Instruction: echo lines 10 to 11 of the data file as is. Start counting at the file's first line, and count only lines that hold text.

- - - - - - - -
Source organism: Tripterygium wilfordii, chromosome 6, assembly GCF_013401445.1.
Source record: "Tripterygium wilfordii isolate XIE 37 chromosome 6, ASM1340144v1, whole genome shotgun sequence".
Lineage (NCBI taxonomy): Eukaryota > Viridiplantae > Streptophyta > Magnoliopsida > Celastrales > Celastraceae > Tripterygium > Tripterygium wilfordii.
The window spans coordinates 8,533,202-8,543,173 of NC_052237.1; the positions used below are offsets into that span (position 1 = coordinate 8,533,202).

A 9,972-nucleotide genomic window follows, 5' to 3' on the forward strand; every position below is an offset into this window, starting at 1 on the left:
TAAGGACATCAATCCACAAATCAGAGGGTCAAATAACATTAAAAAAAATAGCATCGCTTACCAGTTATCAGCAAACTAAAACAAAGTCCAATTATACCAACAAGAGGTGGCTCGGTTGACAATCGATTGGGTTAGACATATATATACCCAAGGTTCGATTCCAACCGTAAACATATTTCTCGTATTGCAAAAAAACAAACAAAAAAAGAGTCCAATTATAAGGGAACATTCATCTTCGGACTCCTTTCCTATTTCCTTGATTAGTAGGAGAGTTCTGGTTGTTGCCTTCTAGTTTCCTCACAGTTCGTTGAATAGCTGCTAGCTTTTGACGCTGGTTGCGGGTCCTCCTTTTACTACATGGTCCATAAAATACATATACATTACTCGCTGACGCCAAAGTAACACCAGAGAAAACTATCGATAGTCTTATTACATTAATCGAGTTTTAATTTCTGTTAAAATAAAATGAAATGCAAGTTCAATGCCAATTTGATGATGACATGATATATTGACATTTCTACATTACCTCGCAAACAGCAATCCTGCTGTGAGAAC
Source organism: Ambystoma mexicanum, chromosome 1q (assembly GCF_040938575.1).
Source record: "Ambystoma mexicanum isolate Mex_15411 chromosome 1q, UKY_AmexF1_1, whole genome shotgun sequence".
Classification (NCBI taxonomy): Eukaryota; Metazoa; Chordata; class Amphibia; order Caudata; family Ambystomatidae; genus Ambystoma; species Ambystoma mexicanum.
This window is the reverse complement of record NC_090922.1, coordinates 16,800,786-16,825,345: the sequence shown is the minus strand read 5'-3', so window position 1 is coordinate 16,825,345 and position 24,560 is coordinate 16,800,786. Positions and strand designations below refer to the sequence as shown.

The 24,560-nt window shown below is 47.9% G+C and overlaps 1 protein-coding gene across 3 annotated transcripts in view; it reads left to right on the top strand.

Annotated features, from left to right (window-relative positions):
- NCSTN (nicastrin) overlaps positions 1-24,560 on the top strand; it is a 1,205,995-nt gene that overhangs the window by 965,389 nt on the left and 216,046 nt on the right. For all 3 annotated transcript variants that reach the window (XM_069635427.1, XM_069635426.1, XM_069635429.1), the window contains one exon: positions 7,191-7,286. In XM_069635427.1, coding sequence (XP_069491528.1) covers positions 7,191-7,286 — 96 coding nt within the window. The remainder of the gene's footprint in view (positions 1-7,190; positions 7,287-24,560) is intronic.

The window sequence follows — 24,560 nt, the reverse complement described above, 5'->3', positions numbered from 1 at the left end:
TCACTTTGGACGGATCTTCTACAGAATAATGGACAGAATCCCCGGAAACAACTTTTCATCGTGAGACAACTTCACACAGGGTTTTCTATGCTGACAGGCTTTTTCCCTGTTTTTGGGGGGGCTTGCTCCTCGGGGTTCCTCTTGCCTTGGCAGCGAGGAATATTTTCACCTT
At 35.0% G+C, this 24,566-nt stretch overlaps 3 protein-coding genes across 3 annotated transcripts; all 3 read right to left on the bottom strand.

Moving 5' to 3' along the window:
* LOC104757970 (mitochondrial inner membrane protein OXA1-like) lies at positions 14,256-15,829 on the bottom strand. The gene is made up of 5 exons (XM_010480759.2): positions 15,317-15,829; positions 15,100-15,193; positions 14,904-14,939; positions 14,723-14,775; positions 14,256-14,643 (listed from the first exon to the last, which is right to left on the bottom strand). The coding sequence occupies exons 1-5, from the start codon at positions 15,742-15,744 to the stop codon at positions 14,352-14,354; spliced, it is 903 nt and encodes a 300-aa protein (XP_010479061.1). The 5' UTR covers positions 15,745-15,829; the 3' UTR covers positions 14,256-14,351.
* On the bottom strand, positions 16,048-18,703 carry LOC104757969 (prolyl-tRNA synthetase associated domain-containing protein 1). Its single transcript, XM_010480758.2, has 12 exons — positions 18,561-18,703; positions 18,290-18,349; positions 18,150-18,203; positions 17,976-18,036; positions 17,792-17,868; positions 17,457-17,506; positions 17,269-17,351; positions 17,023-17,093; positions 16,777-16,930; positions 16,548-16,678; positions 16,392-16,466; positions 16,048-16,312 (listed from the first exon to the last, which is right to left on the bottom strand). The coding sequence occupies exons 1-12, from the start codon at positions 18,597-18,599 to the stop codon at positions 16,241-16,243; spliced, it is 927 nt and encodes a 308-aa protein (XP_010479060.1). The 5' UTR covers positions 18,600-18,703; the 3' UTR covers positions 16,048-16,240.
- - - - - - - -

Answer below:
This window is the reverse complement of record NC_090922.1, coordinates 16,800,786-16,825,345: the sequence shown is the minus strand read 5'-3', so window position 1 is coordinate 16,825,345 and position 24,560 is coordinate 16,800,786. Positions and strand designations below refer to the sequence as shown.

The 24,560-nt window shown below is 47.9% G+C and overlaps 1 protein-coding gene across 3 annotated transcripts in view; it reads left to right on the top strand.